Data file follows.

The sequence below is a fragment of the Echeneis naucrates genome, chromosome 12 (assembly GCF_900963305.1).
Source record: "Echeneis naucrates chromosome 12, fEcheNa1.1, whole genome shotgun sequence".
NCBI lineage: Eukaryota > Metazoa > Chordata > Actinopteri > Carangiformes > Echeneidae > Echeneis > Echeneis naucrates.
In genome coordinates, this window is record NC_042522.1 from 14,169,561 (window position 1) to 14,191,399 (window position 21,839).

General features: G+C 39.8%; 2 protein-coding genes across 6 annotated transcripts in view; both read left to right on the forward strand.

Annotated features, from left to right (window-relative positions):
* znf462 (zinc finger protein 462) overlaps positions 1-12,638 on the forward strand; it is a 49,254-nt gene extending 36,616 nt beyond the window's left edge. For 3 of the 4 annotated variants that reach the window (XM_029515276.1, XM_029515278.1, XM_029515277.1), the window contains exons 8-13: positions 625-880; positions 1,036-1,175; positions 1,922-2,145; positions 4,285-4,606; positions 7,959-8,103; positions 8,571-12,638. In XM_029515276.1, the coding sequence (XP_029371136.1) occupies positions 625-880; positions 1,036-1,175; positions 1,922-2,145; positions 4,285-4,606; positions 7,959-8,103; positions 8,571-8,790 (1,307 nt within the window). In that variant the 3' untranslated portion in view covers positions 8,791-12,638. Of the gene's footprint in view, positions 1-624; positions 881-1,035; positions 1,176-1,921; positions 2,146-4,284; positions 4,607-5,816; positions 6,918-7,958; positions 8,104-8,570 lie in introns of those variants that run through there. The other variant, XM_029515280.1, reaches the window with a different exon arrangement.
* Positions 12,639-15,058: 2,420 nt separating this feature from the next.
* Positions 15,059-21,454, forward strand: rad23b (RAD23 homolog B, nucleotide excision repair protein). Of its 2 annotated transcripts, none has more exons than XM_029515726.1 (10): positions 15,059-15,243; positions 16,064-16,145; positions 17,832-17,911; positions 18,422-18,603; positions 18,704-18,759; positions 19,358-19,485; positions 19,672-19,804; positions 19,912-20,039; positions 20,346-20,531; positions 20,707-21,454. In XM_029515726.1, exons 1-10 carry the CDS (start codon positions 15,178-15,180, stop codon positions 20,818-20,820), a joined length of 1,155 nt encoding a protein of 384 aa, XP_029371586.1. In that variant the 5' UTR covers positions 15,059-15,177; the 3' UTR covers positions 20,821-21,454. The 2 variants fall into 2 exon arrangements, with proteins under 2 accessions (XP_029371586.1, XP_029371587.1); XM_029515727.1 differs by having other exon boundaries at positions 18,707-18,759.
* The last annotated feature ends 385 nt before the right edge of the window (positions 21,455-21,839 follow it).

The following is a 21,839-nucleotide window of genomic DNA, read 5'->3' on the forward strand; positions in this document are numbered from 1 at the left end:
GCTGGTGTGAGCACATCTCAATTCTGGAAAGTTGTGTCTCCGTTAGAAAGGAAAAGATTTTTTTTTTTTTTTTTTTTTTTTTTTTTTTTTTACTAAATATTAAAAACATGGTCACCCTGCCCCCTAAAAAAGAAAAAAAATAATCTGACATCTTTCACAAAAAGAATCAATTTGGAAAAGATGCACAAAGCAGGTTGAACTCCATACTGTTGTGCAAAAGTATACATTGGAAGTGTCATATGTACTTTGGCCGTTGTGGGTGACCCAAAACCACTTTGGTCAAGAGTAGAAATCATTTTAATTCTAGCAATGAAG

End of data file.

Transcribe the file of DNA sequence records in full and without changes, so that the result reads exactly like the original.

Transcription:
The sequence below is a fragment of the Echeneis naucrates genome, chromosome 12 (assembly GCF_900963305.1).
Source record: "Echeneis naucrates chromosome 12, fEcheNa1.1, whole genome shotgun sequence".
NCBI lineage: Eukaryota > Metazoa > Chordata > Actinopteri > Carangiformes > Echeneidae > Echeneis > Echeneis naucrates.
In genome coordinates, this window is record NC_042522.1 from 14,169,561 (window position 1) to 14,191,399 (window position 21,839).

General features: G+C 39.8%; 2 protein-coding genes across 6 annotated transcripts in view; both read left to right on the forward strand.

Annotated features, from left to right (window-relative positions):
* znf462 (zinc finger protein 462) overlaps positions 1-12,638 on the forward strand; it is a 49,254-nt gene extending 36,616 nt beyond the window's left edge. For 3 of the 4 annotated variants that reach the window (XM_029515276.1, XM_029515278.1, XM_029515277.1), the window contains exons 8-13: positions 625-880; positions 1,036-1,175; positions 1,922-2,145; positions 4,285-4,606; positions 7,959-8,103; positions 8,571-12,638. In XM_029515276.1, the coding sequence (XP_029371136.1) occupies positions 625-880; positions 1,036-1,175; positions 1,922-2,145; positions 4,285-4,606; positions 7,959-8,103; positions 8,571-8,790 (1,307 nt within the window). In that variant the 3' untranslated portion in view covers positions 8,791-12,638. Of the gene's footprint in view, positions 1-624; positions 881-1,035; positions 1,176-1,921; positions 2,146-4,284; positions 4,607-5,816; positions 6,918-7,958; positions 8,104-8,570 lie in introns of those variants that run through there. The other variant, XM_029515280.1, reaches the window with a different exon arrangement.
* Positions 12,639-15,058: 2,420 nt separating this feature from the next.
* Positions 15,059-21,454, forward strand: rad23b (RAD23 homolog B, nucleotide excision repair protein). Of its 2 annotated transcripts, none has more exons than XM_029515726.1 (10): positions 15,059-15,243; positions 16,064-16,145; positions 17,832-17,911; positions 18,422-18,603; positions 18,704-18,759; positions 19,358-19,485; positions 19,672-19,804; positions 19,912-20,039; positions 20,346-20,531; positions 20,707-21,454. In XM_029515726.1, exons 1-10 carry the CDS (start codon positions 15,178-15,180, stop codon positions 20,818-20,820), a joined length of 1,155 nt encoding a protein of 384 aa, XP_029371586.1. In that variant the 5' UTR covers positions 15,059-15,177; the 3' UTR covers positions 20,821-21,454. The 2 variants fall into 2 exon arrangements, with proteins under 2 accessions (XP_029371586.1, XP_029371587.1); XM_029515727.1 differs by having other exon boundaries at positions 18,707-18,759.
* The last annotated feature ends 385 nt before the right edge of the window (positions 21,455-21,839 follow it).

The following is a 21,839-nucleotide window of genomic DNA, read 5'->3' on the forward strand; positions in this document are numbered from 1 at the left end:
GCTGGTGTGAGCACATCTCAATTCTGGAAAGTTGTGTCTCCGTTAGAAAGGAAAAGATTTTTTTTTTTTTTTTTTTTTTTTTTTTTTTTTTACTAAATATTAAAAACATGGTCACCCTGCCCCCTAAAAAAGAAAAAAAATAATCTGACATCTTTCACAAAAAGAATCAATTTGGAAAAGATGCACAAAGCAGGTTGAACTCCATACTGTTGTGCAAAAGTATACATTGGAAGTGTCATATGTACTTTGGCCGTTGTGGGTGACCCAAAACCACTTTGGTCAAGAGTAGAAATCATTTTAATTCTAGCAATGAAG